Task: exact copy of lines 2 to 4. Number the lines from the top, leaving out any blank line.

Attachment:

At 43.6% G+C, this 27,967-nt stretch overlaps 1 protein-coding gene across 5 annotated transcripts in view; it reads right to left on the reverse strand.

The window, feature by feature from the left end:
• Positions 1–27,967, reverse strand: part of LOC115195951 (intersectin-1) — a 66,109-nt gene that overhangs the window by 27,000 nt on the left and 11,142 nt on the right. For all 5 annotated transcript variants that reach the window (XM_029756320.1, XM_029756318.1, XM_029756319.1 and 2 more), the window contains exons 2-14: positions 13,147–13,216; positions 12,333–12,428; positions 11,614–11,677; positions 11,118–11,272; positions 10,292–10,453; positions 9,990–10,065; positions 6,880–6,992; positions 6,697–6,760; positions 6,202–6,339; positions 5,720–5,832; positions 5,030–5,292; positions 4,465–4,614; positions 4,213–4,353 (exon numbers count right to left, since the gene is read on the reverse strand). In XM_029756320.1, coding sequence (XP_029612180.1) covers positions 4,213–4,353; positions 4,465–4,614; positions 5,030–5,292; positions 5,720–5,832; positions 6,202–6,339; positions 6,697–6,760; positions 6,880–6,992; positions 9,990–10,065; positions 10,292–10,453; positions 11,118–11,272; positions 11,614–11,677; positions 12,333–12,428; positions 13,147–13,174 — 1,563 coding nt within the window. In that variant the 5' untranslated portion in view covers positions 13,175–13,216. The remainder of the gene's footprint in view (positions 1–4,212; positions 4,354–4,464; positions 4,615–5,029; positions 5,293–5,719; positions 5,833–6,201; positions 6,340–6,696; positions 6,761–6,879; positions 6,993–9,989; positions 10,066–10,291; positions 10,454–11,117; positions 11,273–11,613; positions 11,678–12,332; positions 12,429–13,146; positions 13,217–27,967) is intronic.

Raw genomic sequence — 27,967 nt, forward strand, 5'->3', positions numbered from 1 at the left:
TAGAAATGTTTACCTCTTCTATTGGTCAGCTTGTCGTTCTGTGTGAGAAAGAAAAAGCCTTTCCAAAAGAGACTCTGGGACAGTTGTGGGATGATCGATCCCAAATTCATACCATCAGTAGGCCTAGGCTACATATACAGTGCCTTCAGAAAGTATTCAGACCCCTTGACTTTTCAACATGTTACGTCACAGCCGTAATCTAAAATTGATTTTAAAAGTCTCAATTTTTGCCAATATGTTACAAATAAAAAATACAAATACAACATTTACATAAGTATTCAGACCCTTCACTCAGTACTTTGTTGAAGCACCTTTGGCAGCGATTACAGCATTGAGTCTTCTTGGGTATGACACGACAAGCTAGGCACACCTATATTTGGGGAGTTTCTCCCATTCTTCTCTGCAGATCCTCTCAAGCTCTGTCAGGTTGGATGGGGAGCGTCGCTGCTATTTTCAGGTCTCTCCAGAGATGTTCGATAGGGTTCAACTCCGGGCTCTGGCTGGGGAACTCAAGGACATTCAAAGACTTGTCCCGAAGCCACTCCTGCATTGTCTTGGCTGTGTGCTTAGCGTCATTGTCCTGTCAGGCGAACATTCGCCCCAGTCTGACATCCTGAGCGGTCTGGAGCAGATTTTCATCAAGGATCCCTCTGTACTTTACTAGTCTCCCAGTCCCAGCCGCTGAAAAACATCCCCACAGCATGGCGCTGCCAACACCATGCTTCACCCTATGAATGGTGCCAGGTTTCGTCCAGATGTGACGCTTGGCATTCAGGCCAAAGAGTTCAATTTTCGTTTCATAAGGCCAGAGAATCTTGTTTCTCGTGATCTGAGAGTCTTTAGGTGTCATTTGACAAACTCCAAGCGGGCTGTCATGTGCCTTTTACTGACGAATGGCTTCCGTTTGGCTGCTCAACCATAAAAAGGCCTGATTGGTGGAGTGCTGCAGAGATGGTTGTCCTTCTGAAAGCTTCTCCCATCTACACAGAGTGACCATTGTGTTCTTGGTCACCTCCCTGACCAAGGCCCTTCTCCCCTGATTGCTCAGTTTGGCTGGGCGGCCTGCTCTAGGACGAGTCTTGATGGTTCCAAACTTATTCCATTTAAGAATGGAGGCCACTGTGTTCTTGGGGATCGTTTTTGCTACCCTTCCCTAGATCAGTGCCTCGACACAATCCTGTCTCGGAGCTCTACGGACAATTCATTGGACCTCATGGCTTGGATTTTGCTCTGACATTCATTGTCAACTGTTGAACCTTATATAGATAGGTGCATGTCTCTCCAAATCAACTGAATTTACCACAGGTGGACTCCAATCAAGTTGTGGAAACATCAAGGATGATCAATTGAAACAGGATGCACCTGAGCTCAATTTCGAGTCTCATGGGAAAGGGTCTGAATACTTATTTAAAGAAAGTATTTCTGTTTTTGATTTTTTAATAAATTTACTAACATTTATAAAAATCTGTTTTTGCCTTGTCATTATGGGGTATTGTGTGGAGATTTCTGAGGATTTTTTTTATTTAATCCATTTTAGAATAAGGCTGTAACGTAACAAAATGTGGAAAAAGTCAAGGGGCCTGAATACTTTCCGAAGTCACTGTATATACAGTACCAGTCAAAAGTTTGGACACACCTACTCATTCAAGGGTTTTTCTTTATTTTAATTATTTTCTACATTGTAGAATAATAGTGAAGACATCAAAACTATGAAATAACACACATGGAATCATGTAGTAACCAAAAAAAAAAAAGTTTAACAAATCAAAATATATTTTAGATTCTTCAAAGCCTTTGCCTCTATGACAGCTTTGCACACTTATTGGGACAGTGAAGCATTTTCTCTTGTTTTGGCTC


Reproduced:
The window, feature by feature from the left end:
• Positions 1–27,967, reverse strand: part of LOC115195951 (intersectin-1) — a 66,109-nt gene that overhangs the window by 27,000 nt on the left and 11,142 nt on the right. For all 5 annotated transcript variants that reach the window (XM_029756320.1, XM_029756318.1, XM_029756319.1 and 2 more), the window contains exons 2-14: positions 13,147–13,216; positions 12,333–12,428; positions 11,614–11,677; positions 11,118–11,272; positions 10,292–10,453; positions 9,990–10,065; positions 6,880–6,992; positions 6,697–6,760; positions 6,202–6,339; positions 5,720–5,832; positions 5,030–5,292; positions 4,465–4,614; positions 4,213–4,353 (exon numbers count right to left, since the gene is read on the reverse strand). In XM_029756320.1, coding sequence (XP_029612180.1) covers positions 4,213–4,353; positions 4,465–4,614; positions 5,030–5,292; positions 5,720–5,832; positions 6,202–6,339; positions 6,697–6,760; positions 6,880–6,992; positions 9,990–10,065; positions 10,292–10,453; positions 11,118–11,272; positions 11,614–11,677; positions 12,333–12,428; positions 13,147–13,174 — 1,563 coding nt within the window. In that variant the 5' untranslated portion in view covers positions 13,175–13,216. The remainder of the gene's footprint in view (positions 1–4,212; positions 4,354–4,464; positions 4,615–5,029; positions 5,293–5,719; positions 5,833–6,201; positions 6,340–6,696; positions 6,761–6,879; positions 6,993–9,989; positions 10,066–10,291; positions 10,454–11,117; positions 11,273–11,613; positions 11,678–12,332; positions 12,429–13,146; positions 13,217–27,967) is intronic.

Raw genomic sequence — 27,967 nt, forward strand, 5'->3', positions numbered from 1 at the left: